So if anyone wants to have a go at it on the Falcon (or another retro box with a RISC chip inside), here's how the mapper works:
First you need to build a table of coefficients for quadratic equations, offline.
This involves solving and storing A,B,C terms in order to later query y=(Ax^2+Bx+C) for any (x), where (x) is essentially the scene (z) term for a given pixel, and the result (y) approximates (1/z). I'm using a table of 1024 equations but you can optimize in either direction to save space or gain range/accuracy.
It should be possible to use linear equations if the table is big enough, and perhaps save some cycles while still getting a decent(ish) approximation - but for the Falcon's DSP it's not much trouble to just do it properly.
Note that the table stores equations - triplets, not single values. This means you're performing a lookup on a set of curves - not single value samples.
Generating the table is a bit hard - it involves performing a best-fit on equations using a set of sample points on each curve. I use subdivision but random sampling may work. For most of the table entries, the same 3 points will converge to the best fit, but for entries near the ends of the table the choices will move due to clamping effects enforced on A,B,C for the legal fixedpoint range. It's important to be aware of this detail or you'll get stuck. There are a few gotchas involved in generating the table and due to the nature of best-fit algorithms, you can end up with a broken solver that looks like it is nearly working - beware.
Despite those problems, It's relatively easy to understand/test in floating point because A,B,C can be kept in their natural range. A fixed-point version however is much more difficult since the terms need to be normalized to maximize use of available bits, and for optimal precision they must be differently normalized. This part is a challenge but it can be shown to (just) work with as few as 23 bits + sign for all source terms.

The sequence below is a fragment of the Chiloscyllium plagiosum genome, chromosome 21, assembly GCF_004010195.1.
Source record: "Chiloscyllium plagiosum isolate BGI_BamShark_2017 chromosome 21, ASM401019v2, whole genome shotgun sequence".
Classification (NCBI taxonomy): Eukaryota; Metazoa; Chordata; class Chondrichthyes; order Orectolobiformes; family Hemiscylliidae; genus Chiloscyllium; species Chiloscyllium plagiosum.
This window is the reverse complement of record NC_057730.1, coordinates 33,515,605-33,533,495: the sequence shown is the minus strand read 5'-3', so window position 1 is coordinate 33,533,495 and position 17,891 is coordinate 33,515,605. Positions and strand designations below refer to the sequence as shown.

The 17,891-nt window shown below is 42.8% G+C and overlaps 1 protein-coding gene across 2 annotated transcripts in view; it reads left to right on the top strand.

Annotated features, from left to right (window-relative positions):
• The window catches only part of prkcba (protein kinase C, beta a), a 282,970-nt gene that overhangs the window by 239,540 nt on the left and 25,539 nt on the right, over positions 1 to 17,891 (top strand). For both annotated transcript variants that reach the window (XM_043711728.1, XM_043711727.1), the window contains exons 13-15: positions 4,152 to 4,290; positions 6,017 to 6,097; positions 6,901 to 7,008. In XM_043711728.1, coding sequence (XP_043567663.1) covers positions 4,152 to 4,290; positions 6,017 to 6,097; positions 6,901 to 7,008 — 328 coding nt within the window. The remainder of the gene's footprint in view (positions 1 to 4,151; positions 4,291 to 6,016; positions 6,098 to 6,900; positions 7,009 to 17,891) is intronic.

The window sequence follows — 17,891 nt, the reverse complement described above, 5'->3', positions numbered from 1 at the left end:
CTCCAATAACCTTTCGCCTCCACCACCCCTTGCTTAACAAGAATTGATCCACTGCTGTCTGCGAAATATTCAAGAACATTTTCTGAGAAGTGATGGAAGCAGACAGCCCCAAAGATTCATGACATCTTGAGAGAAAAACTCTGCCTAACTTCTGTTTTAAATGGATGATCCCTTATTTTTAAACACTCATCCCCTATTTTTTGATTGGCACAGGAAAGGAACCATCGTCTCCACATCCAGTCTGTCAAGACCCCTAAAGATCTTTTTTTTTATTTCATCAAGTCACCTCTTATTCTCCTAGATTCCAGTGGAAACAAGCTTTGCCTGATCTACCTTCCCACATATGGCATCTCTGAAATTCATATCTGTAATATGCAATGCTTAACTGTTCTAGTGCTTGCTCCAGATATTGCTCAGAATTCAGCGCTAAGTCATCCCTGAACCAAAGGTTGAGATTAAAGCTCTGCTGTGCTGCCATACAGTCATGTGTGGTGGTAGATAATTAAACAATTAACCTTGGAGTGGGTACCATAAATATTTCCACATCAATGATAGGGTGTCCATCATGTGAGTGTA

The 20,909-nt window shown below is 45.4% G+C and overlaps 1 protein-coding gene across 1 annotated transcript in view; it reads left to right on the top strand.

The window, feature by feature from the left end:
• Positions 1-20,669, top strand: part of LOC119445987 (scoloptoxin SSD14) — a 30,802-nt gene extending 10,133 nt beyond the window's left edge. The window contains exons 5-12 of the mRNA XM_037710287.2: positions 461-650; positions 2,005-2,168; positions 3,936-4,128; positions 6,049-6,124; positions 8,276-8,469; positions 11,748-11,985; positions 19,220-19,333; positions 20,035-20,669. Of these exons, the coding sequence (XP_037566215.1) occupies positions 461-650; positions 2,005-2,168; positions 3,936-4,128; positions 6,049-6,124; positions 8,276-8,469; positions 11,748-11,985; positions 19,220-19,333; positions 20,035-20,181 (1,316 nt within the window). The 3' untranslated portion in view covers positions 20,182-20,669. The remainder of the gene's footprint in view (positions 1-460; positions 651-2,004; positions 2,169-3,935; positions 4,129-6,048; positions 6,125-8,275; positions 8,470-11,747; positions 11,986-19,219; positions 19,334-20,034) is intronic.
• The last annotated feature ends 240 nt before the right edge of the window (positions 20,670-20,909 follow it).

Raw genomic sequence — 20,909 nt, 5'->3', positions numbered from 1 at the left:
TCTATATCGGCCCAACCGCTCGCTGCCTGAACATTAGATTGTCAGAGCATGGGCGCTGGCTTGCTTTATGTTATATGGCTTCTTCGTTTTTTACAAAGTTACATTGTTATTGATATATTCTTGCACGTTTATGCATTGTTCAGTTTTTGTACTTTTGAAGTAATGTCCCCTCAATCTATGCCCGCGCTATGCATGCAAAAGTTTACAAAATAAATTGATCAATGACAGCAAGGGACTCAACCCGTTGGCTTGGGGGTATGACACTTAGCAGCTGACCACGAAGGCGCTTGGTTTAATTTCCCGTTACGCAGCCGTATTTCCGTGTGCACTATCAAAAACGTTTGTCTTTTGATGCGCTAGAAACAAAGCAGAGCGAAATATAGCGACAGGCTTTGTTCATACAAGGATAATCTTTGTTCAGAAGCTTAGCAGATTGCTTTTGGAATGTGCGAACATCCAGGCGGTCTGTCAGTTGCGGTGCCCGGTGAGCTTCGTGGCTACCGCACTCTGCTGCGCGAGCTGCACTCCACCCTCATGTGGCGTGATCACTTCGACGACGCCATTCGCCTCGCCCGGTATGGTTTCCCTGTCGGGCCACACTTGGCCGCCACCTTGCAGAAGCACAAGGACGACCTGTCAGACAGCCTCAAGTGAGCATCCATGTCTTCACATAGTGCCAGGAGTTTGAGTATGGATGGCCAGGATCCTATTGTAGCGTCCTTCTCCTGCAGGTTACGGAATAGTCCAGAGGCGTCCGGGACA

2) Implement the runtime part, which efficiently performs y=(Ax^2+Bx+C).
For this to be efficient, you really need a RISC device with a multiply-accumulate and fast shifting capability. Or at the very least, a very fast multiplier and careful coding. Unfortunately the Falcon's DSP is terrible at shifting and does present some problems of its own here, getting it to work fast. Left as an exercise for the reader
The transform looks a bit like this:
normbits = 23; // for Falcon's 24/48 DSP accumulator - 1 bit auto denorm on this device. should be 32 for a 64bit RISC accumulator.
qbits = 13; // 10 table bits + 13 precision bits == 23
tbits = 8; // arbitrary fraction retained for texture u,v, multiply precision
// during setup, get z, uz, vz normalized into fixedpoint range
z *= (int)(1<<normbits);
x = (int)pixel_z;
ix = (x >> qbits);
A = qtab[ix].A;
B = qtab[ix].B;
Q = qtab[ix].C; // C already shifted by (tbits)
Q += (B*x) >> (normbits-tbits);
Q += (((A*A)>>normbits) * x) >> (normbits-tbits);
On the DSP it looks a bit like this (not optimized, not scheduled and missing some details):
; x0 z
schedule these moves elswhere, fuse across >1 iteration
mac x0,y0,a y:c_FFFFFE,y0 ; &qtab[(X>>12)]
and y0,a ; &qtab[(X>>13)*2]
schedule u,v part here, overlap x/y access if table overlaps low memory etc. etc.
move x:(r4),b ; C
mpy x0,x0,a y:(r4)+,y0 ; B
mac y0,x0,b a,x1 y:(r4)+,y0 ; A
mac y0,x1,b ;
move b,x0 ; 1/z
now multiply x0 (1/z) by uz,vz and combine into texture address. uz,vz should be pre-normalized.